Career in limbo, Steelers LB Shazier helping in other ways
By WILL GRAVES
AP Sports Writer
Wednesday, October 10
PITTSBURGH (AP) — At least one portion of Ryan Shazier’s daily routine hasn’t changed much from the previous time the Pittsburgh Steelers were preparing to face Cincinnati, even if the rest of the injured linebacker’s life is hardly the same.
Shazier still makes his way to the club’s practice facility around 7 a.m. most days. Any teammate willing to drop by Shazier’s usual spot can feel free to pull out a notebook and start jotting Shazier’s thoughts while he serves as both peer and professor.
“He’s just trying to find little nitpick things,” Pittsburgh rookie safety Terrell Edmunds said.
It is Shazier’s way of staying connected to the game even as he continues his long and inspiring recovery from that frightening moment last December when the Pro Bowler lowered his helmet to hit Bengals wide receiver Josh Malone late in the first quarter, a play that ended with Shazier clutching his lower back in agony while players knelt around him in prayer and Paul Brown Stadium feel eerily silent.
Ten months later, the sight of Shazier being taken off the field on a stretcher before being placed in an ambulance remains fresh as the Steelers (2-2-1) brace themselves for their annual visit to Cincinnati (4-1) on Sunday.
“It was just a really weird feeling after that happened,” Pittsburgh linebacker L.J. Fort said. “You’d make a good play but nobody was really jumping around or was excited or anything like that, so it was really sobering moment and brought to the forefront that football is not the most important thing in life.”
Playing amid a mixture of fear for their friend and uncertainty over Shazier’s status, the Steelers rallied for a 23-20 victory.
Asked how they managed to recover emotionally in time to put together a stirring rally, they’re still not sure. In the immediate aftermath of Shazier’s injury there was only chaos and confusion.
Outside linebacker Bud Dupree admitted he and inside linebacker Vince Williams — two of Shazier’s closest friends on the team — were under the impression Shazier had been blindsided by a member of the Bengals. The two spent the rest of the first half looking for revenge.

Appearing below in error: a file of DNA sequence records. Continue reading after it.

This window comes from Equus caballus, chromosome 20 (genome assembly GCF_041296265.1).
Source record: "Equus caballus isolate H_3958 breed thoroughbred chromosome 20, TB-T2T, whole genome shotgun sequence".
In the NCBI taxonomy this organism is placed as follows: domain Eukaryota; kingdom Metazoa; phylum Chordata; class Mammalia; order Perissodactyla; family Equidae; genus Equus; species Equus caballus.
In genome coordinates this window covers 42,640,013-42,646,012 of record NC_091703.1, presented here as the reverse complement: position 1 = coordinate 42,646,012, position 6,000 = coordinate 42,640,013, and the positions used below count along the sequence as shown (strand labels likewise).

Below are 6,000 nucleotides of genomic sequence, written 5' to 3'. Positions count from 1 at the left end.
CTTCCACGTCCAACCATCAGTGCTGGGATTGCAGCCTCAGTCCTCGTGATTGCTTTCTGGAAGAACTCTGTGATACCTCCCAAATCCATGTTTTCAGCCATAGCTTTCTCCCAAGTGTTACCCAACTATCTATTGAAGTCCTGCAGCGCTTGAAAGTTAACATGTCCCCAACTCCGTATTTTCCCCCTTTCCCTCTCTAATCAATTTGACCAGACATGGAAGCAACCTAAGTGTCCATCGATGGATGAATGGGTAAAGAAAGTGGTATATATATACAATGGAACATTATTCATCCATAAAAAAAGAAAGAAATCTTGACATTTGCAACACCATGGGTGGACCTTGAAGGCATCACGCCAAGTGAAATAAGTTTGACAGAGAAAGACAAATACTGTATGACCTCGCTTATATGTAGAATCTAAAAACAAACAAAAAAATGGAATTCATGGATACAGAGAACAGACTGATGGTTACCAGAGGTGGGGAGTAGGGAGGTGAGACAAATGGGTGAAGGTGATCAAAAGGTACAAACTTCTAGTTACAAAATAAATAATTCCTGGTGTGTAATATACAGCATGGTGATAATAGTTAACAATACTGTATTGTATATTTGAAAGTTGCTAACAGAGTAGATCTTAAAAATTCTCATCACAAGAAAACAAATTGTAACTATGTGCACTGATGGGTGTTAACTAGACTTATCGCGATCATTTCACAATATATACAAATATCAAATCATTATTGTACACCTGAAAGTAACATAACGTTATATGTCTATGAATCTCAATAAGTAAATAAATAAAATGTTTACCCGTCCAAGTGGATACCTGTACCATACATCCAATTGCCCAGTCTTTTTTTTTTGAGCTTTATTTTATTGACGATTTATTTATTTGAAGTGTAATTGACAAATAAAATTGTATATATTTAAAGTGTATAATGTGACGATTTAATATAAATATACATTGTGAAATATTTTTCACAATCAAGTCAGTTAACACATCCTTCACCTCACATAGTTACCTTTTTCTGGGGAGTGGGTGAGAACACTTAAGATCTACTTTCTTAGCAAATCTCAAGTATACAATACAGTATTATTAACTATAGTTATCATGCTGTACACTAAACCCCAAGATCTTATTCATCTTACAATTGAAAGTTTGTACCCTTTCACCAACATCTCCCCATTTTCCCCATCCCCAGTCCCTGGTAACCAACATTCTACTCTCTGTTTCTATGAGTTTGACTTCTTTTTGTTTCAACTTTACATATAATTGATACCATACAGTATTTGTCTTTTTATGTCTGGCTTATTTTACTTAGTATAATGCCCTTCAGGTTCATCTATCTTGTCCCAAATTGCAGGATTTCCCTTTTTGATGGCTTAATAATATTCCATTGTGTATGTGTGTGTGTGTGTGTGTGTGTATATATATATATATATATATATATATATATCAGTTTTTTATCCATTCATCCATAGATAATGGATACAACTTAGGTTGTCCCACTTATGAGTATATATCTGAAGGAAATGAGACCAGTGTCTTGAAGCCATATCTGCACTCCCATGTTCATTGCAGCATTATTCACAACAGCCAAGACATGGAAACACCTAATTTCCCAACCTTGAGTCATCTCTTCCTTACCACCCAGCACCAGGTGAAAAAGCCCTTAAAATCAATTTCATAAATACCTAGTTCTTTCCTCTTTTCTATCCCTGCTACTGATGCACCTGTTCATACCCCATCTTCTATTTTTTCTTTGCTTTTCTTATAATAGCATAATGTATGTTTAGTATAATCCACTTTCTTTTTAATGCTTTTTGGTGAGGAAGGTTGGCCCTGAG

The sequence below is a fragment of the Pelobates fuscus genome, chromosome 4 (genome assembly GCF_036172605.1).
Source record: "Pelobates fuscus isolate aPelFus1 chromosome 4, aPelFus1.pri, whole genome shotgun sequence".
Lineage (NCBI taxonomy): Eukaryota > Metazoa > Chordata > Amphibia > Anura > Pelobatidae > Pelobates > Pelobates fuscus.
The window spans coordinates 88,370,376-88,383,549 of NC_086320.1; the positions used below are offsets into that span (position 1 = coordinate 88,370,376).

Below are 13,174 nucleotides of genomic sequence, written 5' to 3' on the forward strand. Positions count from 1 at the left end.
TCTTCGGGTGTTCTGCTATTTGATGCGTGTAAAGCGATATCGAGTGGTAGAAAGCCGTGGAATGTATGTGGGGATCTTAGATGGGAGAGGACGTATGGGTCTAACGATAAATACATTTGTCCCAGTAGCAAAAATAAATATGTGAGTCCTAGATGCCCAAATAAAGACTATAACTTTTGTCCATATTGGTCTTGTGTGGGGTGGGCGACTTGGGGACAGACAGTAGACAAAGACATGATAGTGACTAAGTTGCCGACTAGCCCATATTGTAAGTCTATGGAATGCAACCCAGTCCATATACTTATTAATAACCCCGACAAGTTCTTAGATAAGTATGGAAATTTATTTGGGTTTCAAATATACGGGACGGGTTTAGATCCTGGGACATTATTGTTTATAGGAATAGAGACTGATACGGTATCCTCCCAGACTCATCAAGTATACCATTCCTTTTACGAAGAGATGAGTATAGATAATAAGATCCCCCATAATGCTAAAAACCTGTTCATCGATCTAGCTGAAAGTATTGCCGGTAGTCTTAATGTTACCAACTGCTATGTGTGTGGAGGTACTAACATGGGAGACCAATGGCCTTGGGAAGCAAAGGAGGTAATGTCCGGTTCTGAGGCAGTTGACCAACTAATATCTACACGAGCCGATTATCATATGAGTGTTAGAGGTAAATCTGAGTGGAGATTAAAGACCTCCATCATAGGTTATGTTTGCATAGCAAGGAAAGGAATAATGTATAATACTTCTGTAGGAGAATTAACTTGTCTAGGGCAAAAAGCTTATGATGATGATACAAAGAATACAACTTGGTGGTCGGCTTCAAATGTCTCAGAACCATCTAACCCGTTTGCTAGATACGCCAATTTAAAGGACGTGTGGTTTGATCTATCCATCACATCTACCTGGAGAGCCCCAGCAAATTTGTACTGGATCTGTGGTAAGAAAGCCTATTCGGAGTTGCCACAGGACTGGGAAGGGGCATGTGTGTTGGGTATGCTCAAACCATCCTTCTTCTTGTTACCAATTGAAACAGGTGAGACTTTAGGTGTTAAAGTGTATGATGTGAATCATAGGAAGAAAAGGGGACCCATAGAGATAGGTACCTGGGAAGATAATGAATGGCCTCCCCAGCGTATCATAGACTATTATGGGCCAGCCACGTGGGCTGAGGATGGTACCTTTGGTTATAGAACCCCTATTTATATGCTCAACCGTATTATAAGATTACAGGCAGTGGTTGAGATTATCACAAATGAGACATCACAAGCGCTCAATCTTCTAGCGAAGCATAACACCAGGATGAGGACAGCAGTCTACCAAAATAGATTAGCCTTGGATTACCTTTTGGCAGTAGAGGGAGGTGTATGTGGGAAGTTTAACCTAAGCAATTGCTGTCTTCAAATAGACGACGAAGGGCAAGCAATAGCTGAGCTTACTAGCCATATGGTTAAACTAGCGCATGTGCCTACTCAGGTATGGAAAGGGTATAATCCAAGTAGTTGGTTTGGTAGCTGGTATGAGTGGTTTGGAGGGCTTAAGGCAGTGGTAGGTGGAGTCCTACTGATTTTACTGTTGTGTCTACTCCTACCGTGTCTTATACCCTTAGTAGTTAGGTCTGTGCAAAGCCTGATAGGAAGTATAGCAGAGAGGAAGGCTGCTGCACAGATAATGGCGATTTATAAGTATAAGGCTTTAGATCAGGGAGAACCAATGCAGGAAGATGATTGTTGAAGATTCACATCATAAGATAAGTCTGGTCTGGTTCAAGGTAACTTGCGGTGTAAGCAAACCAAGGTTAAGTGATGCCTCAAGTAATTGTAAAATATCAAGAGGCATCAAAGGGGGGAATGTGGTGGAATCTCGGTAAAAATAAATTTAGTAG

“We were just walking around trying (to hit) the first person we see,” Dupree said. “We weren’t worried about football. We wanted to take up for our brother.”
In the end, it’s Shazier who has taken up for his teammates.
Though the 26-year-old remains open to the possibility of playing again — he’s able to get around the practice field without assistance these days and his practice clothes remain hanging in his locker much as they have been before he got hurt — he’s intent on helping in other ways.
His mere presence provides an emotional lift, but Shazier is intent on being something far beyond an avatar for inspiration. He’s become a go-between of sorts between the coaching staff and the defense. He can cut through the clutter and deliver some “real talk” when necessary.
During last Sunday’s 41-17 romp over Atlanta, Shazier sat on the bench with a tablet in hand. After every series the inside linebackers would crowd around him looking for instruction and insight. Shazier would offer words of encouragement when necessary or tips on how to avoid mistakes.
“Since he’s not playing, his mental part of the game is so great,” Dupree said. “He shares a lot of stuff with us. He lets us know stuff ahead of time before the coaches even tell us. We already know it. It keeps us on our toes.”
And it keeps Shazier engaged. There remains no timetable for when he will make a decision on whether returning to play is feasible. There’s so much going on in his life — from his physical recovery to his new role with the team to becoming a father for a second time — it hardly matters.
Football remains an integral part of his plan no matter how his physical recovery goes. When asked if he believes Shazier could become an effective coach whenever his playing career ends, linebacker Tyler Matakevich nods enthusiastically.